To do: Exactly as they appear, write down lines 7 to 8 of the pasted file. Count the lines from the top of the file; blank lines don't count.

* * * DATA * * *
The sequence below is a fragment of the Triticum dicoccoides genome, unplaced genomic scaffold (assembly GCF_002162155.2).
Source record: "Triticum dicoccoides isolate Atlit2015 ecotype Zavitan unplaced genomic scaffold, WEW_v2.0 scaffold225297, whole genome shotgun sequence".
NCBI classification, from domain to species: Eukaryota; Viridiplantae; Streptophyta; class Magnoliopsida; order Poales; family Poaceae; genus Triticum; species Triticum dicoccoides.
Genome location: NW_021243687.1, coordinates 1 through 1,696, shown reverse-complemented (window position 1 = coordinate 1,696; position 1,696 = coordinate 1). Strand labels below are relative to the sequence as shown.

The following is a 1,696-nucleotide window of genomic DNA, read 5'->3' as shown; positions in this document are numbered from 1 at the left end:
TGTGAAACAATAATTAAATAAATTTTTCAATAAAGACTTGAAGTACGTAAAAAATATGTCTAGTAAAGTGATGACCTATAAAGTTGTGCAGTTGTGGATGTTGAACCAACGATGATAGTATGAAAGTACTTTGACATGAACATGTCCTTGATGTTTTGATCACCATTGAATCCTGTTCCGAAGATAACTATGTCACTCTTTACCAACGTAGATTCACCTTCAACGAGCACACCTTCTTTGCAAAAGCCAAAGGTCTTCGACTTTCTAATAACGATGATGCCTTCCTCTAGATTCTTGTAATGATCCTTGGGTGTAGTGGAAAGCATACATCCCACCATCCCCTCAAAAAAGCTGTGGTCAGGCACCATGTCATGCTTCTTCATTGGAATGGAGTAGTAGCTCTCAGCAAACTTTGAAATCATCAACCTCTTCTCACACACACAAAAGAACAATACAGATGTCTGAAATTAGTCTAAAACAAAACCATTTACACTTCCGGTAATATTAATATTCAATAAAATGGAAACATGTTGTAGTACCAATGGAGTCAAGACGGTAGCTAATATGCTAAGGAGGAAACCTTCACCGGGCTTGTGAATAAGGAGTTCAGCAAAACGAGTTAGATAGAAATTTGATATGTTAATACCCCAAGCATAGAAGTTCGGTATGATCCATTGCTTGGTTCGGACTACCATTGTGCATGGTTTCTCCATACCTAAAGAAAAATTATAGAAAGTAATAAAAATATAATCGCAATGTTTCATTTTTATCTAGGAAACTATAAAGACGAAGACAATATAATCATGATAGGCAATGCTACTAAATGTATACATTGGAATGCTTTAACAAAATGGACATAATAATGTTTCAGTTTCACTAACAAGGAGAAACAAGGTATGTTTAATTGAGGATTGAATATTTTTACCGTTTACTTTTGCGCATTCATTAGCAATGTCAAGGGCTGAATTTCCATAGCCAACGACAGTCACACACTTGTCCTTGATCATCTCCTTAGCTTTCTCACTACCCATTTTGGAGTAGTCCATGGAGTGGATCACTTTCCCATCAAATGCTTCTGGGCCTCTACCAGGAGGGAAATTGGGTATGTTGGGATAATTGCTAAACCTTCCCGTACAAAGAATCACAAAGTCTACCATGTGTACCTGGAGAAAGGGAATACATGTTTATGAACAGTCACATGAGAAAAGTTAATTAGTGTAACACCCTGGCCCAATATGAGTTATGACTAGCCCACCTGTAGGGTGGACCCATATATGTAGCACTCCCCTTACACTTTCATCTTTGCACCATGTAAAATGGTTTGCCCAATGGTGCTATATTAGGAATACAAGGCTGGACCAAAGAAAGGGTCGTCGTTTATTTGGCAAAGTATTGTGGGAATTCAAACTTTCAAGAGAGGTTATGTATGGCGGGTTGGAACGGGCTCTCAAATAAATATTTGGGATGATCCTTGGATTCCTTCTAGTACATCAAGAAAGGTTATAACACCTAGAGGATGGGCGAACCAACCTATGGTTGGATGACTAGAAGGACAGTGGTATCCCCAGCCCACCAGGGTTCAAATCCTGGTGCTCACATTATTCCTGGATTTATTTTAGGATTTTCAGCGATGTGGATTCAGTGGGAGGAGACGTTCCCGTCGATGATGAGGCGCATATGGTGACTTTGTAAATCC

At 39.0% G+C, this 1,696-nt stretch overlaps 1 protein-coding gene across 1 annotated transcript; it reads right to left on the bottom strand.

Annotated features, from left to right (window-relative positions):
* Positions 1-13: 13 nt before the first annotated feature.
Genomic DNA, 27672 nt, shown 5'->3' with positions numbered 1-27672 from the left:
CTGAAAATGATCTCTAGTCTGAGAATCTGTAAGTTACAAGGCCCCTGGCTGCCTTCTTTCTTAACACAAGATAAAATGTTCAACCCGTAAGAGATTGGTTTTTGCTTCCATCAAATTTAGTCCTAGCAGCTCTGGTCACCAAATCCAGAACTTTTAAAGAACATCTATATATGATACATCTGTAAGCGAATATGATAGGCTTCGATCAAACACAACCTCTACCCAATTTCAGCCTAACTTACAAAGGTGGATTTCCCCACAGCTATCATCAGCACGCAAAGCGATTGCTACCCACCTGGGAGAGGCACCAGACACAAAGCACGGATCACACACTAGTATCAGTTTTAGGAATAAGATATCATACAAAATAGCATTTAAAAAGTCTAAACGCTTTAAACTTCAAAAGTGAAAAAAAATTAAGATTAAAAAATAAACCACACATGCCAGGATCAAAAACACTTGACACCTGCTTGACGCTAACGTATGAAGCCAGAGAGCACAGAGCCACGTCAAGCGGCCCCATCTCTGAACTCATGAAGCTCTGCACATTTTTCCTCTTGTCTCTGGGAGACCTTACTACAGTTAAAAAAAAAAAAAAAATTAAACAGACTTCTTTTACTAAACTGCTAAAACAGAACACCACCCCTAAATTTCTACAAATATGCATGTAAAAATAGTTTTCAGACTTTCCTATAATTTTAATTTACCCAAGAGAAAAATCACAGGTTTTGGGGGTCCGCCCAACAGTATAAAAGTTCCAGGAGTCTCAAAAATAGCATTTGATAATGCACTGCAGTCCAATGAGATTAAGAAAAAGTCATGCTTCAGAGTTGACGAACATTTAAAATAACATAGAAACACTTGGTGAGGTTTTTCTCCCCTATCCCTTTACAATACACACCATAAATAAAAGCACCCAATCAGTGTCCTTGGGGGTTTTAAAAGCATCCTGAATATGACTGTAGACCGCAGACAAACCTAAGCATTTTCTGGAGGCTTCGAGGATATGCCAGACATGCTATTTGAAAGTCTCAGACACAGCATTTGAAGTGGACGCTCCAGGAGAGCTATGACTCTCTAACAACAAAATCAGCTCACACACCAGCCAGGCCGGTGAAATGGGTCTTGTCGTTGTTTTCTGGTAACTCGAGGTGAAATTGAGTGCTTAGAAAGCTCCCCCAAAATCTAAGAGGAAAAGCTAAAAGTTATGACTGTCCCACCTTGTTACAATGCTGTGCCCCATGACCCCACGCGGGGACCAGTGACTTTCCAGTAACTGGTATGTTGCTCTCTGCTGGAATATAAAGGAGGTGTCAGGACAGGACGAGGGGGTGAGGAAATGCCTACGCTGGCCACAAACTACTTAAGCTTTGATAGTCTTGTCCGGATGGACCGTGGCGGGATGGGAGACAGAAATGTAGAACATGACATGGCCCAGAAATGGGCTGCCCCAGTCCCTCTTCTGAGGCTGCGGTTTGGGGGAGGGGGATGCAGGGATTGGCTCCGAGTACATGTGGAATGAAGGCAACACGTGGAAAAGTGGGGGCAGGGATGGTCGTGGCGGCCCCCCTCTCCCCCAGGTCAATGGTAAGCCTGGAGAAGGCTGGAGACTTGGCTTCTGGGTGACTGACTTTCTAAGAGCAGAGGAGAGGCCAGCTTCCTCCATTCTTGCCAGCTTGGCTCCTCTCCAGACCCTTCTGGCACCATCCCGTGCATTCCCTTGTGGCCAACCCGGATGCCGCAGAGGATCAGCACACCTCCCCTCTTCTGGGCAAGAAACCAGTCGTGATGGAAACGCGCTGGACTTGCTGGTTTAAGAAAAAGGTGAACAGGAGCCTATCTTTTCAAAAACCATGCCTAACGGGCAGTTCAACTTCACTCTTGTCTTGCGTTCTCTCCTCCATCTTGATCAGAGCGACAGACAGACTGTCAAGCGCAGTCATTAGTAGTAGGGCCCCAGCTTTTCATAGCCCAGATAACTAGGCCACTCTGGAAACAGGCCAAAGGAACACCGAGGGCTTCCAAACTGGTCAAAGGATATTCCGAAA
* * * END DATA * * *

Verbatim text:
At 39.0% G+C, this 1,696-nt stretch overlaps 1 protein-coding gene across 1 annotated transcript; it reads right to left on the bottom strand.

Annotated features, from left to right (window-relative positions):